One way to start is to replace the term ESG with corporate accountability. This reinforces the idea that big business is the problem, not the solution with regard to many of the challenges facing the world today.

Another step is to change the way we assess corporate behavior. Evaluations of companies should be based on independently verifiable data rather than self-reporting and on compliance with government regulation rather than voluntary initiatives. When judged by these metrics, as the data in Violation Tracker make clear, most large corporations can hardly be considered paragons of social responsibility. Some are close to being criminal enterprises.

But most important is to remember that those working from outside the executive suite—environmental groups, labor unions, public interest advocates, corporate accountability activists—are the real agents of change in the business world.

Whether or not ESG survives the rightwing assault, the movement to bring about true corporate accountability will continue.

The Donald Trumps of the Corporate World

There is a word, recidivists, for those who repeatedly commit crimes. But there is no term, as far as I know, for those who commit the greatest variety of offenses.

If we are talking about public figures, the term should probably be Trumpist—given that the former president has racked up an unprecedented assortment of legal entanglements that continue to grow. But what about corporations? Which companies have engaged in the widest range of misconduct?

To answer this question, I drilled down into the data collected in Violation Tracker. The database tags each of its more than 500,000 entries with one of eight broad offense groups: competition-related offenses; consumer-protection-related offenses; employment-related offenses; environment-related offenses; financial offenses; government-contracting-related offenses; healthcare-related offenses; and safety-related offenses. These, in turn, are divided into a total of nearly 100 more specific offense types.

I set out to discover whether any of the more than 3,000 parent companies for which we aggregate data are linked to cases in every one of the eight offense groups. It turns out that 13 parents meet that criterion, but if we look only at those with substantial penalties—over $1 million—in each category, the list narrows down to five corporations. These include one freight giant (United Parcel Service), two major pharmacy chains (CVS Health and Walgreens Boots Alliance) and two large drugmakers (Bristol-Myers Squibb and Merck).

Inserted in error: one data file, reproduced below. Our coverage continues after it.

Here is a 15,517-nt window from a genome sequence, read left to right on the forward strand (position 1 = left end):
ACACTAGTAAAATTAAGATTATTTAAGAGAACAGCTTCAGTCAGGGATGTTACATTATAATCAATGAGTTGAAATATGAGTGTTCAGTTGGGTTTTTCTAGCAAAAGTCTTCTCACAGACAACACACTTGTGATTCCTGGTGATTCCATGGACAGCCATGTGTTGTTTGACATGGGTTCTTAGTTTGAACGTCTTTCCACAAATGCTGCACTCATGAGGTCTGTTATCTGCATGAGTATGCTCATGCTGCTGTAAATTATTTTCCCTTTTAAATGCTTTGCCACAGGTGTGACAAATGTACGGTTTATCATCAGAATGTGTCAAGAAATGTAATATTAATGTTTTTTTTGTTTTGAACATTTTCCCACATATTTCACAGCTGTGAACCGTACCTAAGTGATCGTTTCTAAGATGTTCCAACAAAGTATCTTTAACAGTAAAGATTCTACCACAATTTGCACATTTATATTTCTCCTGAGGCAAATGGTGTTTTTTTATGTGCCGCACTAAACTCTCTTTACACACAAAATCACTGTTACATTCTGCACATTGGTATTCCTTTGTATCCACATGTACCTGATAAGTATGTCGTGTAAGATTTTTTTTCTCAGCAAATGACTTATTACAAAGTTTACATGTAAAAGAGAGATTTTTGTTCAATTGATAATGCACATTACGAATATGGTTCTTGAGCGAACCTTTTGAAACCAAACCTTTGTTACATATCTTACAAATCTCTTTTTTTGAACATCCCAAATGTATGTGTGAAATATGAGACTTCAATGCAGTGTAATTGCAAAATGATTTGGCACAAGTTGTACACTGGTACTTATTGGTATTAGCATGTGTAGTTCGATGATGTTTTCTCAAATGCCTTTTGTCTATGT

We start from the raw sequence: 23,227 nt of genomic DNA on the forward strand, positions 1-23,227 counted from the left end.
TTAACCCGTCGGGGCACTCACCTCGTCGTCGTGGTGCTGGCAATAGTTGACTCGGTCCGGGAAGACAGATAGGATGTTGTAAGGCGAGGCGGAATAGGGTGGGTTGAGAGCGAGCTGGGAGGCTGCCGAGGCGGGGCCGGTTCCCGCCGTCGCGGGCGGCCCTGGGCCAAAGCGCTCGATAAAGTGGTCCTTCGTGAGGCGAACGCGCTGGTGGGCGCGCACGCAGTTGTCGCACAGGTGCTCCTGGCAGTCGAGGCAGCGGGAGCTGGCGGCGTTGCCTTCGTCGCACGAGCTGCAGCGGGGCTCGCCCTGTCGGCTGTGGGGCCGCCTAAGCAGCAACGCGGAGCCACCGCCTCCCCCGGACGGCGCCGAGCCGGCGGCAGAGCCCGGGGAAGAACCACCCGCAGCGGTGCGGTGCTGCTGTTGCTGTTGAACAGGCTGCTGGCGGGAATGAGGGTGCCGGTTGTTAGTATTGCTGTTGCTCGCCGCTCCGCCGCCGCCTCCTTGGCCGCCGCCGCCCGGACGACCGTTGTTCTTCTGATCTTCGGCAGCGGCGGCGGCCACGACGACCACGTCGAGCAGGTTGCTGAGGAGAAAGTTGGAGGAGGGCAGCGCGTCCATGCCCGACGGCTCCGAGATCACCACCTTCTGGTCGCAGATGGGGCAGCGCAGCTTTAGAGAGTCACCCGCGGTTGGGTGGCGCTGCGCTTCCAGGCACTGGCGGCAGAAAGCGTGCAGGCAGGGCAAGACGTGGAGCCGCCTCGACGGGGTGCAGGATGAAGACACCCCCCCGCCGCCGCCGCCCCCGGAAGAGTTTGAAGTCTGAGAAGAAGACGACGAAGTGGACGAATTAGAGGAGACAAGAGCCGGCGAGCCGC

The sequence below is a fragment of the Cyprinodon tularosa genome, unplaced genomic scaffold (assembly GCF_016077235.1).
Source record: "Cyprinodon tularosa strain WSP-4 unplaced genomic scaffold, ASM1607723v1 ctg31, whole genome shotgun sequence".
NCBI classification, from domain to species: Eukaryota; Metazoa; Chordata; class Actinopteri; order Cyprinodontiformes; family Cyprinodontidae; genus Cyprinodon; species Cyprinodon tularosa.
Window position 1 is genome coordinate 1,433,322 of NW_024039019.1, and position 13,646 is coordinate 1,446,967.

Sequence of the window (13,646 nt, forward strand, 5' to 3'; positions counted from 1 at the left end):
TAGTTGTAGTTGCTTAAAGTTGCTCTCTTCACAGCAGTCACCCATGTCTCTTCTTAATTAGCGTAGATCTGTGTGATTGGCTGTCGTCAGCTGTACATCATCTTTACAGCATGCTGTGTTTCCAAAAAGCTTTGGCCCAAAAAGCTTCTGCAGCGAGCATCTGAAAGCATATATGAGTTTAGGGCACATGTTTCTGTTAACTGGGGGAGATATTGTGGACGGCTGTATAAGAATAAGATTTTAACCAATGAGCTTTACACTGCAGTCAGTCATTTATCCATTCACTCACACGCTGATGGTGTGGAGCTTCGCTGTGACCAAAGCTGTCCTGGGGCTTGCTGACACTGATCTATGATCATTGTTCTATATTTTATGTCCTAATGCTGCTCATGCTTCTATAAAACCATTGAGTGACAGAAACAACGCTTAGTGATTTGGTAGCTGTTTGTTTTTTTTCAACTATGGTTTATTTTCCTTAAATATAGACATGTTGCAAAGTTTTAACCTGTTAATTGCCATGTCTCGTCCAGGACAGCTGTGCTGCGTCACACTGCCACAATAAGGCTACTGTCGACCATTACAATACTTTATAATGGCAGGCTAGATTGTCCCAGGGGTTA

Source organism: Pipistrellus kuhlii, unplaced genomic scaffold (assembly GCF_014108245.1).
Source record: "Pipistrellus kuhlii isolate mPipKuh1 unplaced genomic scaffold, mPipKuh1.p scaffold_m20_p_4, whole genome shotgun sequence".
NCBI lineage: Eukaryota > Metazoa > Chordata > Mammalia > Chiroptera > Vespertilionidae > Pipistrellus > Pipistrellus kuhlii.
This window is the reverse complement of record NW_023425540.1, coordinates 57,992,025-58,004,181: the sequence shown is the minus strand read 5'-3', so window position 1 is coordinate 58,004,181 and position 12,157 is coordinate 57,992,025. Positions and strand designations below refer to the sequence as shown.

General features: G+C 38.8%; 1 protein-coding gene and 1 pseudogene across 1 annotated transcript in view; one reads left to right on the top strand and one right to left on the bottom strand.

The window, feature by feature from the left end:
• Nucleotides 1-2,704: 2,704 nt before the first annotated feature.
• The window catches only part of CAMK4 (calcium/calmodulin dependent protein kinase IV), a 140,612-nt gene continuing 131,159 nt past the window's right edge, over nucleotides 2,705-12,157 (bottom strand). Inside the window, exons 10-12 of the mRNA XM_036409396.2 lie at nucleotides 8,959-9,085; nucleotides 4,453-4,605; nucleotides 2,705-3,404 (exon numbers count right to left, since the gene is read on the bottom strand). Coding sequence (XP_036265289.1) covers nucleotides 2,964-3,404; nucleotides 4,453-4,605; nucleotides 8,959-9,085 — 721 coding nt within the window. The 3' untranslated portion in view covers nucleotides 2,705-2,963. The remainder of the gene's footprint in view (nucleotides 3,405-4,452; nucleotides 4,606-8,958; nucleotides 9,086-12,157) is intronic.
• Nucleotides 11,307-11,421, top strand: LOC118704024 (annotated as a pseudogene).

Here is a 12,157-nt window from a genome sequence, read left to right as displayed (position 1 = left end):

Among the wide-ranging rap sheets of these five companies, the one that stands out is that linked to Merck. It has the largest cumulative penalty total dating back to 2000: more than $10 billion. That includes ten-figure totals in three offense groups: financial, healthcare-related and safety-related.

Merck has achieved its position as the Donald Trump of the business world as a result of 86 entries in Violation Tracker. Chief among its safety-related cases is the $4.9 billion it paid to settle multi-district litigation brought by thousands of plaintiffs claiming the company’s heavily promoted anti-inflammatory drug Vioxx caused injury or death. The Vioxx scandal was also at the center of the company’s biggest penalty in the healthcare-related category, a $950 million settlement of civil and criminal charges brought by the U.S. Justice Department, as well as several consumer protection cases.

As for financial offenses, Merck had to pay over $2 billion to settle tax issues brought by the Internal Revenue Service. Merck’s government-contracting-related cases include a $650 million False Claims Act case involving improper kickbacks to healthcare providers to get them to prescribe its medications.

Merck’s competition-related penalties include a $60 million settlement by its subsidiary Schering-Plough of allegations it improperly blocked the introduction of a lower-cost alternative to one of its products. In the environmental area, Merck has paid over $33 million in penalties in nearly three dozen federal and state enforcement actions.

Finally, Merck’s record of employment-related offenses includes eleven cases dealing with retirement plan administration, gender discrimination and violation of the Family and Medical Leave Act.

One thing that can be said in Merck’s defense is that few of its penalties are from the past few years, indicating that it may be trying to improve its compliance. It’s a different story with CVS and Walgreens. Since the beginning of 2020, Walgreens has paid penalties more than two dozen times, while CVS has done so in 69 cases. Both are involved in pending multistate lawsuits relating to their role in the opioid crisis, so their penalty totals are likely to go on growing.

Companies that have paid multiple penalties in multiple categories exemplify misconduct that is not compartmentalized but instead can be found throughout a firm’s operations. Regulators and prosecutors need to do more to get these corporations to clean up their act across the board.